STAFF at a Wiltshire chemicals company needed hospital treatment after a mistake caused a huge cloud of toxic gas to spread across the site.

An accidental chemical reaction caused chlorine to fill the GEA Farm Technologies UK factory in Warminster as well as the nearby yard and surrounding area on June 12 2019.

After investigating the incident, the Health and Safety Executive has now slapped the business with a hefty £40k fine for causing the dangerous hazard.

The gas cloud formed when an intermediate bulk container with 700kg of concentrated sulphuric acid was poured into a mixing vessel which already contained 1,600 litres of sodium hypochlorite solution.

The chemical reaction that followed caused what the HSE describes as "significant damage" to the factory, and resulted in staff being rushed to hospital with breathing difficulties because there was no clear evacuation plan in place for the on-site workers.

Luckily, none of the employees affected by the caustic cloud suffered long-term health issues.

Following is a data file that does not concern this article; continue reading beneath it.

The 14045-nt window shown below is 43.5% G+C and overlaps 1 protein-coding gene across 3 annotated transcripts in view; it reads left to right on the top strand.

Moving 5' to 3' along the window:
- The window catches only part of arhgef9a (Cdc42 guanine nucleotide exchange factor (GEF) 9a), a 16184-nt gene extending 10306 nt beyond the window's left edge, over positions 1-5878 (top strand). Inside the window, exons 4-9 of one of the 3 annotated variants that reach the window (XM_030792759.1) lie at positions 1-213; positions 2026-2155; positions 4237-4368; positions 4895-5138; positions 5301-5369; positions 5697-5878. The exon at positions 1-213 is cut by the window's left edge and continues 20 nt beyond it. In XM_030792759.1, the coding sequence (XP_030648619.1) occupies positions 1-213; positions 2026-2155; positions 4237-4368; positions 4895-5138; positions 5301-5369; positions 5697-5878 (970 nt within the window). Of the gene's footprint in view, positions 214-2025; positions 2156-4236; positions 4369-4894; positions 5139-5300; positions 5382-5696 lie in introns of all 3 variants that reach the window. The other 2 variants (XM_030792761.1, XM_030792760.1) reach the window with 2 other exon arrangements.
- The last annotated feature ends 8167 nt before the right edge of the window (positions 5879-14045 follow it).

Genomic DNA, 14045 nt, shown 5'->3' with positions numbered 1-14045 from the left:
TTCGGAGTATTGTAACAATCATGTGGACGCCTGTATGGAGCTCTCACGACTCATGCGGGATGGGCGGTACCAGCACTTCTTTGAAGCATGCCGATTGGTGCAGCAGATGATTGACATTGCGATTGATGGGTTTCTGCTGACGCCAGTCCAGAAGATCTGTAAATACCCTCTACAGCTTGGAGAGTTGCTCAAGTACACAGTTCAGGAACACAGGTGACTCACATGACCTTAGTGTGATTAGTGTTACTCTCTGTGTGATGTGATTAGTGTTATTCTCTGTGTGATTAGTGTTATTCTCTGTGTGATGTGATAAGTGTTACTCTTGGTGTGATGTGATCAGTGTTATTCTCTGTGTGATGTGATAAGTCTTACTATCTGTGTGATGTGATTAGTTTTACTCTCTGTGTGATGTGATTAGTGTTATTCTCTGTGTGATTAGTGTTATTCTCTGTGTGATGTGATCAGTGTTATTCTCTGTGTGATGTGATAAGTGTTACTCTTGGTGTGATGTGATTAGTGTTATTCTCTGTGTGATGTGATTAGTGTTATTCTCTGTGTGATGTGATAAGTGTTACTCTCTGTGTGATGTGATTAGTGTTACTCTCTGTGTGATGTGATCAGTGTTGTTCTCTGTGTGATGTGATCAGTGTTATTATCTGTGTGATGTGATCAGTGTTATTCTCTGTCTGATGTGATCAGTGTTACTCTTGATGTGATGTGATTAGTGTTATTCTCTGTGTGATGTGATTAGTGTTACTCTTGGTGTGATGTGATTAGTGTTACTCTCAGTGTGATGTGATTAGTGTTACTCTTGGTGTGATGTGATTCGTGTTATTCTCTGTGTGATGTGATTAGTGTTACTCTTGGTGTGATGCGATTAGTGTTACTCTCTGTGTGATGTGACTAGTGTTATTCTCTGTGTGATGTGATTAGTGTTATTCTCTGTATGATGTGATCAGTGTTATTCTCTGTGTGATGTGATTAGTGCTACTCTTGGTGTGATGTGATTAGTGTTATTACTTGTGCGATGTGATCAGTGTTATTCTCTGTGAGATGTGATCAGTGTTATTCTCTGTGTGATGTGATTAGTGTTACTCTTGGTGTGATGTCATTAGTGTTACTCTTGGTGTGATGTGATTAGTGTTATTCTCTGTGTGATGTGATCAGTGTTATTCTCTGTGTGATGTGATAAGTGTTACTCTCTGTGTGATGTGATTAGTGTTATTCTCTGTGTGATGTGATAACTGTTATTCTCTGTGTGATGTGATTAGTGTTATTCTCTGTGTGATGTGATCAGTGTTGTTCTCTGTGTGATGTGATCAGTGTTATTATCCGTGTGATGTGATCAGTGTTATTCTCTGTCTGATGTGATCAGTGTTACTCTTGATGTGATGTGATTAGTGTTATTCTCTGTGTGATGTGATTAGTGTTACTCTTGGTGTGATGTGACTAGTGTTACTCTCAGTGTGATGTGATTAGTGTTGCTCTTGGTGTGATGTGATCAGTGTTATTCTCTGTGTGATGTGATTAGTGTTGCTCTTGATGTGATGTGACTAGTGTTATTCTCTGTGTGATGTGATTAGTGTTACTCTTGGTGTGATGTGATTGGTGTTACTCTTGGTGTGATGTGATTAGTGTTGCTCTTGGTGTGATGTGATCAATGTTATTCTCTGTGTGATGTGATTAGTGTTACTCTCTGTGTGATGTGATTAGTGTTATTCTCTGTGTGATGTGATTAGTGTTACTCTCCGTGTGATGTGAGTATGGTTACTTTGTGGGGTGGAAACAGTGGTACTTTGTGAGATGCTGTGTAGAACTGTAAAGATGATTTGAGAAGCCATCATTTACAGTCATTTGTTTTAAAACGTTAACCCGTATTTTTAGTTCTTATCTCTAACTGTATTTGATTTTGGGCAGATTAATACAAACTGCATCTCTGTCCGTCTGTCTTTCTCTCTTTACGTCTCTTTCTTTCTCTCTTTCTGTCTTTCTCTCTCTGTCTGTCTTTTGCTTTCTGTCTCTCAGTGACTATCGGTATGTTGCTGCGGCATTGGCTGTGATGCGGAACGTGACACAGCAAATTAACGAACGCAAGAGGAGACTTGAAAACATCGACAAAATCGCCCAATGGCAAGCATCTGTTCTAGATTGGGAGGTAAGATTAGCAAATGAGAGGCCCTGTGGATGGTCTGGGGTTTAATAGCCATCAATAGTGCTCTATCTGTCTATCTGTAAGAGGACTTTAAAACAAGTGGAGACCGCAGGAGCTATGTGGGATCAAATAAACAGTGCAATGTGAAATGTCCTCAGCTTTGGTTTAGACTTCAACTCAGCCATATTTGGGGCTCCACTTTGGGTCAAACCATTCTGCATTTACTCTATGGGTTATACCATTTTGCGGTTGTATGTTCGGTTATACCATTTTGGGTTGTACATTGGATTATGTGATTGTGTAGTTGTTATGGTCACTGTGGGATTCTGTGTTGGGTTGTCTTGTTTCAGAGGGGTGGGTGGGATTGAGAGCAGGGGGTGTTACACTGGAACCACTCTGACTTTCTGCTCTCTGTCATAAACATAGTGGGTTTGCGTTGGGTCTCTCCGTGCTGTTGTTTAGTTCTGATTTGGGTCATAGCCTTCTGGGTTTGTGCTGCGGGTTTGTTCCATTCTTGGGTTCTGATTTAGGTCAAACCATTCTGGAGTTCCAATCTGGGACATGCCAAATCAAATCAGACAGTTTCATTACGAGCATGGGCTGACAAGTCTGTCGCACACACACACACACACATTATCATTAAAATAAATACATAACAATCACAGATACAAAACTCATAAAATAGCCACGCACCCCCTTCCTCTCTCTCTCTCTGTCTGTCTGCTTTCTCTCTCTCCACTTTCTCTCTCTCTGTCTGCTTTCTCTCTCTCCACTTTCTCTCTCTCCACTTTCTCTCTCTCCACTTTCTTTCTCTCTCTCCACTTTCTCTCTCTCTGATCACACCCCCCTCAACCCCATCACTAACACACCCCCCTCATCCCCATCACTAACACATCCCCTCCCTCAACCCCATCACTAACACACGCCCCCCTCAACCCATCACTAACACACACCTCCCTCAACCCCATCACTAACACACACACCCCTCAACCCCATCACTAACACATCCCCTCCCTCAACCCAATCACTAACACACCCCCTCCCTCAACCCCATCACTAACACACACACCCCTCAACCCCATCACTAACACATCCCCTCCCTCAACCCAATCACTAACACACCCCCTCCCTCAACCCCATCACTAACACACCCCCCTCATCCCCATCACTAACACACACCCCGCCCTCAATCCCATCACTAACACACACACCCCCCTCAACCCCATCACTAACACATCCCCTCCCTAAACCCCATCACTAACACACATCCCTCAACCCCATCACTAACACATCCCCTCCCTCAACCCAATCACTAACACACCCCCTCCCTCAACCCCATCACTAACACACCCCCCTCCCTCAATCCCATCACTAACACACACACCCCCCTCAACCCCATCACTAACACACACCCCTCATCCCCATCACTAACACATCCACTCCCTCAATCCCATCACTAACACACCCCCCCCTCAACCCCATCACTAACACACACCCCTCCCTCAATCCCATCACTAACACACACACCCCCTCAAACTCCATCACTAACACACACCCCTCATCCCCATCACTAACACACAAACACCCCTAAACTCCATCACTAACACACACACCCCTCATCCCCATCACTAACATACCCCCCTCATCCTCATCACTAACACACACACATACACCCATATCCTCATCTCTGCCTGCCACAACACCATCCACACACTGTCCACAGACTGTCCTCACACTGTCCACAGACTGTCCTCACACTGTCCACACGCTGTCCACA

Chlorine gas is irritating and corrosive to the eyes, skin, and respiratory tract. Anyone exposed to it will soon feel their eyes, nose, and throat burning, and it may make their airway and lungs tighten.

A Health and Safety Executive investigation found the incident happened because a dedicated mixing plant had not been brought back into service after maintenance work, and the company had failed to introduce effective records management for the temporary manual system.

CCTV footage showed the full extent of the gas cloud's reach.

GEA Farm Technologies (UK) Ltd is based on Watery Lane in Warminster.

Salisbury Journal: GEA's Warminster site. Picture: Google MapsGEA's Warminster site. Picture: Google Maps (Image: Google Maps)

A representative for the company pleaded guilty to breaching Section 2(1) of the Health and Safety at Work etc. Act 1974.

The firm was fined £40,000 and ordered to pay costs of £22,000 at Basingstoke Magistrates’ Court on October 4 2022.

Speaking after the hearing, HSE inspector Malcolm Whyatt said: “In this case, several workers were put at risk from a cloud of chlorine gas which drifted uncontrolled through their workplace.

“The company had previously designed their system to eliminate the possibility of human error - by reverting to a manual process, they created a situation where mixing incompatible chemicals was possible.

"Chlorine can have severe health effects at very low levels, and they were fortunate that no-one was more seriously injured.”

GEA describes itself as a leading supplier of complete lines and unit operations to the chemical industry, producing a wide range of bulk and specialty chemicals.